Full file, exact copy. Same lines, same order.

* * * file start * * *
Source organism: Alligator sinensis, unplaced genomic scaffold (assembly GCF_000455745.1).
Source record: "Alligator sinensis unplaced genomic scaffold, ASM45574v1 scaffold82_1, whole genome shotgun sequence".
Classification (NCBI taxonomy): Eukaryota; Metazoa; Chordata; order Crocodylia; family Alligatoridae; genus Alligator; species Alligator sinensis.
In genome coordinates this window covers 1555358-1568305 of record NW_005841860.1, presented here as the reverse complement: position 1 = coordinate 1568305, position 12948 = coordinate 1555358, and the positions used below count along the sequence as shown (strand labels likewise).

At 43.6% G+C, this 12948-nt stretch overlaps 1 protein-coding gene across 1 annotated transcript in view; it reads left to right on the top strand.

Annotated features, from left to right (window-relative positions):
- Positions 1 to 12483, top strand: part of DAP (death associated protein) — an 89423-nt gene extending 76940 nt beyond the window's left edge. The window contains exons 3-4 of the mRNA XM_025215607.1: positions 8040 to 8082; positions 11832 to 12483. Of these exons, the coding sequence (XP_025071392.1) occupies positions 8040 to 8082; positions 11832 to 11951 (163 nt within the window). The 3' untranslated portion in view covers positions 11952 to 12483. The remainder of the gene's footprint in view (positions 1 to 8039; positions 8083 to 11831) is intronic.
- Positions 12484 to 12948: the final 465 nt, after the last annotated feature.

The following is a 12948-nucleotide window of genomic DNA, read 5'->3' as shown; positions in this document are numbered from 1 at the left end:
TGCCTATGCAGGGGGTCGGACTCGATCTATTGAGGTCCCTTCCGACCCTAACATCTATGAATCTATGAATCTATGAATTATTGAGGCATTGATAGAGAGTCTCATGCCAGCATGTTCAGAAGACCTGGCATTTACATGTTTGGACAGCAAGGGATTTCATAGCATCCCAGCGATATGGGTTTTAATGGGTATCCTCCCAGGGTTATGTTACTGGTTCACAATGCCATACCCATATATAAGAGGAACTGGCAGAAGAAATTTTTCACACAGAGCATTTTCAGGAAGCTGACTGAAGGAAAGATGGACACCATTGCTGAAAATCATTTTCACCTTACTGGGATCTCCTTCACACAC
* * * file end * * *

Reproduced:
Source organism: Alligator sinensis, unplaced genomic scaffold (assembly GCF_000455745.1).
Source record: "Alligator sinensis unplaced genomic scaffold, ASM45574v1 scaffold82_1, whole genome shotgun sequence".
Classification (NCBI taxonomy): Eukaryota; Metazoa; Chordata; order Crocodylia; family Alligatoridae; genus Alligator; species Alligator sinensis.
In genome coordinates this window covers 1555358-1568305 of record NW_005841860.1, presented here as the reverse complement: position 1 = coordinate 1568305, position 12948 = coordinate 1555358, and the positions used below count along the sequence as shown (strand labels likewise).

At 43.6% G+C, this 12948-nt stretch overlaps 1 protein-coding gene across 1 annotated transcript in view; it reads left to right on the top strand.

Annotated features, from left to right (window-relative positions):
- Positions 1 to 12483, top strand: part of DAP (death associated protein) — an 89423-nt gene extending 76940 nt beyond the window's left edge. The window contains exons 3-4 of the mRNA XM_025215607.1: positions 8040 to 8082; positions 11832 to 12483. Of these exons, the coding sequence (XP_025071392.1) occupies positions 8040 to 8082; positions 11832 to 11951 (163 nt within the window). The 3' untranslated portion in view covers positions 11952 to 12483. The remainder of the gene's footprint in view (positions 1 to 8039; positions 8083 to 11831) is intronic.
- Positions 12484 to 12948: the final 465 nt, after the last annotated feature.

The following is a 12948-nucleotide window of genomic DNA, read 5'->3' as shown; positions in this document are numbered from 1 at the left end:
TGCCTATGCAGGGGGTCGGACTCGATCTATTGAGGTCCCTTCCGACCCTAACATCTATGAATCTATGAATCTATGAATTATTGAGGCATTGATAGAGAGTCTCATGCCAGCATGTTCAGAAGACCTGGCATTTACATGTTTGGACAGCAAGGGATTTCATAGCATCCCAGCGATATGGGTTTTAATGGGTATCCTCCCAGGGTTATGTTACTGGTTCACAATGCCATACCCATATATAAGAGGAACTGGCAGAAGAAATTTTTCACACAGAGCATTTTCAGGAAGCTGACTGAAGGAAAGATGGACACCATTGCTGAAAATCATTTTCACCTTACTGGGATCTCCTTCACACAC